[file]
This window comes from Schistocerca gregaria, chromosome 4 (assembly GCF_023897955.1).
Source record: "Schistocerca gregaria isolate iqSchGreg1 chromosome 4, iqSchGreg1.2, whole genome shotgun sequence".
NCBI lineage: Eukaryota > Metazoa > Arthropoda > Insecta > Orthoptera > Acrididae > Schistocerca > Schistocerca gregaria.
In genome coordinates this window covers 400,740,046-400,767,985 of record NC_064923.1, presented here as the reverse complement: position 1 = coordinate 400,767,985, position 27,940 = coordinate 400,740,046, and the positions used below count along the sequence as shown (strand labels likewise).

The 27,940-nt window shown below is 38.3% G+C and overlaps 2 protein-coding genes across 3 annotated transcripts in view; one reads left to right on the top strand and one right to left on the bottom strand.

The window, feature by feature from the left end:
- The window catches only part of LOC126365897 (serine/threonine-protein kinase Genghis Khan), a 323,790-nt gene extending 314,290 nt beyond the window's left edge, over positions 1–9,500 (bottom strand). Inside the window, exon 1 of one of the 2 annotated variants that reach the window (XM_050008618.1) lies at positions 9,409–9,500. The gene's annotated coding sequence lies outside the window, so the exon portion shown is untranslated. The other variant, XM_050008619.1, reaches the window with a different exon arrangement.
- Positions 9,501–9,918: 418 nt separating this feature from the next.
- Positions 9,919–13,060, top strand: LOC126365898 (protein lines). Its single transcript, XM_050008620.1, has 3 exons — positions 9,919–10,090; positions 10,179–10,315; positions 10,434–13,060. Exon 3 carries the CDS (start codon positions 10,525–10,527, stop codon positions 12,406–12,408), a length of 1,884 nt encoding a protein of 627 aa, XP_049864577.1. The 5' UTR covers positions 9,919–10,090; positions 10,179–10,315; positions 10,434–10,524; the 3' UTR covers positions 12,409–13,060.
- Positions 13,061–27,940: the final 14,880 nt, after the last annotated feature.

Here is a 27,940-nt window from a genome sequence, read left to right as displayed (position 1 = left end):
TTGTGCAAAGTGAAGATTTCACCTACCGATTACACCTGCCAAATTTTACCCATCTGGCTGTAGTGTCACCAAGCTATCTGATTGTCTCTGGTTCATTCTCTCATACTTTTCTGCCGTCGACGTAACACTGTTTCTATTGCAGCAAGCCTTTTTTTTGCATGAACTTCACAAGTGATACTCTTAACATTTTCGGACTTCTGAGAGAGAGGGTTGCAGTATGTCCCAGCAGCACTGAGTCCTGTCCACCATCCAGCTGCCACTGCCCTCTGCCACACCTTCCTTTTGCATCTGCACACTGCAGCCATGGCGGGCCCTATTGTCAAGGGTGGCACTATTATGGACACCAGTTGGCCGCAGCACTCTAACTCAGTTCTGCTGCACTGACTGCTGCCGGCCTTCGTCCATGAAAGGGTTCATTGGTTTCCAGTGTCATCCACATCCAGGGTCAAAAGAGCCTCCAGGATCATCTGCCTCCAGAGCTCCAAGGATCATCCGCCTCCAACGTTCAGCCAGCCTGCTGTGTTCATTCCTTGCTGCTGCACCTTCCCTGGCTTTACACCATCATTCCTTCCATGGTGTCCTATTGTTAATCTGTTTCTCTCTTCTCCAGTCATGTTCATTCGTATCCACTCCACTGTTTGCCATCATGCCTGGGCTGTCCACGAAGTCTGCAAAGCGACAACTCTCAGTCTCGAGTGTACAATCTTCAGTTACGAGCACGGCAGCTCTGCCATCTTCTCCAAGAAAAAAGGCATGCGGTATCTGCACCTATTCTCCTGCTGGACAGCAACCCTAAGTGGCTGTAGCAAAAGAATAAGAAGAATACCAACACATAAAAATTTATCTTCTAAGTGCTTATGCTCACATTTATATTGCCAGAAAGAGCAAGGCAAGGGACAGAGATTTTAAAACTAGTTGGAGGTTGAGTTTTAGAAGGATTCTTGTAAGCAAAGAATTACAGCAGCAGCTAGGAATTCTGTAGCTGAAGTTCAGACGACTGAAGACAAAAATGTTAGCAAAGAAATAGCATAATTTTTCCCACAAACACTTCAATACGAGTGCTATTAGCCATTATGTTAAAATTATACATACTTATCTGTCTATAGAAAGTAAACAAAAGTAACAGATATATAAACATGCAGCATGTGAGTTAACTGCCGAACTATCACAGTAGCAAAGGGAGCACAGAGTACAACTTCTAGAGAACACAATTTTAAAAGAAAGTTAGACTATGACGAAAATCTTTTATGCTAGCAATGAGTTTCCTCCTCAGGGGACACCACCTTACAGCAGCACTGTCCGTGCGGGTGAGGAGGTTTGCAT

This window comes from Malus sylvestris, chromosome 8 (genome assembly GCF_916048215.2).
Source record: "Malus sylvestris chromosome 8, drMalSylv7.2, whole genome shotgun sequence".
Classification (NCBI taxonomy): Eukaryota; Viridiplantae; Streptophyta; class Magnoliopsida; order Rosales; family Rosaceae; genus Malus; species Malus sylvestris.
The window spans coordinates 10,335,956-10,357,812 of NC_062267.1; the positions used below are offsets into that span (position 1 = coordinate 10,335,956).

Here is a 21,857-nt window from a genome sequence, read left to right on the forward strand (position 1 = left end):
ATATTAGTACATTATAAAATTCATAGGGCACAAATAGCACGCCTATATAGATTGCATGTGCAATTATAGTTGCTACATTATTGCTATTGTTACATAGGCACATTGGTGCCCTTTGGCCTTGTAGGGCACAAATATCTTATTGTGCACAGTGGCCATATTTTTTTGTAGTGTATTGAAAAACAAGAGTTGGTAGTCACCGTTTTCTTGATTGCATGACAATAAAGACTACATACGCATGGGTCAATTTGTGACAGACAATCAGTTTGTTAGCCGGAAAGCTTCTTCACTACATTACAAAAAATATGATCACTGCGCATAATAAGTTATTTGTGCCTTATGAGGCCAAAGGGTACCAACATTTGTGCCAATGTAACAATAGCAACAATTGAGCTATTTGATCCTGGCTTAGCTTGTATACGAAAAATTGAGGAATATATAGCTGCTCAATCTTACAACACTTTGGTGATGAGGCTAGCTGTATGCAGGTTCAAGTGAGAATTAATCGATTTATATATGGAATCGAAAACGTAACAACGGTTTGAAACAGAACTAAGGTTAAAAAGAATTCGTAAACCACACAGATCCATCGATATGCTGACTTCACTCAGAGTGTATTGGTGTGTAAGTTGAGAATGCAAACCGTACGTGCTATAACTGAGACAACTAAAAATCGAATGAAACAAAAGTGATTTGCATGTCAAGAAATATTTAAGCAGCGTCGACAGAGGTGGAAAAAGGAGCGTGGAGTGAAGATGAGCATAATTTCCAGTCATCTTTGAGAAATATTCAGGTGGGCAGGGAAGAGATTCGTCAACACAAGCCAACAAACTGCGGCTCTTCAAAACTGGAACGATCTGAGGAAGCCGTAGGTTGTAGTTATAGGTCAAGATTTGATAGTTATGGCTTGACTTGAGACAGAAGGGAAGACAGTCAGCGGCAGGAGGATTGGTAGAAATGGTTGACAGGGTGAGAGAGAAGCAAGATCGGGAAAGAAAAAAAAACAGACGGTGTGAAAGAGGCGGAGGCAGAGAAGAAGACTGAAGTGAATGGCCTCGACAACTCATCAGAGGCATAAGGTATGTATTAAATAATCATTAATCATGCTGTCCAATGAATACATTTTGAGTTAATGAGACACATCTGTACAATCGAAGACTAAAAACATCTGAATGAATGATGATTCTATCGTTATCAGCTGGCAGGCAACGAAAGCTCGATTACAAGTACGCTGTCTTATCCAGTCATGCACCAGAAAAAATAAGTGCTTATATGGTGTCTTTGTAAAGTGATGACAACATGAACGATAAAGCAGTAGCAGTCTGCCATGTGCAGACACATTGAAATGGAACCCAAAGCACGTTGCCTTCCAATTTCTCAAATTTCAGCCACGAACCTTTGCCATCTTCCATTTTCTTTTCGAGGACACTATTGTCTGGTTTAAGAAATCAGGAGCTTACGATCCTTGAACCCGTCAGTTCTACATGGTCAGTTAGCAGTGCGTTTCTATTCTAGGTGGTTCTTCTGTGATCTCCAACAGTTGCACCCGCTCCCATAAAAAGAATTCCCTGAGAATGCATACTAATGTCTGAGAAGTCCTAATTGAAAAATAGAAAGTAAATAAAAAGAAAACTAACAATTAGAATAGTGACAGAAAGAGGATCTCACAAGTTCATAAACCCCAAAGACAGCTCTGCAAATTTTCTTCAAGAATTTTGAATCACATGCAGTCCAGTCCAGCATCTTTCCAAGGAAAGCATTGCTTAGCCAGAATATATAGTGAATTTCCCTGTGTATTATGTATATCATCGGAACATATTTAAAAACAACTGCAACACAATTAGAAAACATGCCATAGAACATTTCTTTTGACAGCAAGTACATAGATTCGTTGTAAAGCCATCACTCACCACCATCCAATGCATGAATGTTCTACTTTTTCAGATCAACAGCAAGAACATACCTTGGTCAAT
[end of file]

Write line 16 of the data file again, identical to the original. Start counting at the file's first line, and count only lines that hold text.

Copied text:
The window spans coordinates 10,335,956-10,357,812 of NC_062267.1; the positions used below are offsets into that span (position 1 = coordinate 10,335,956).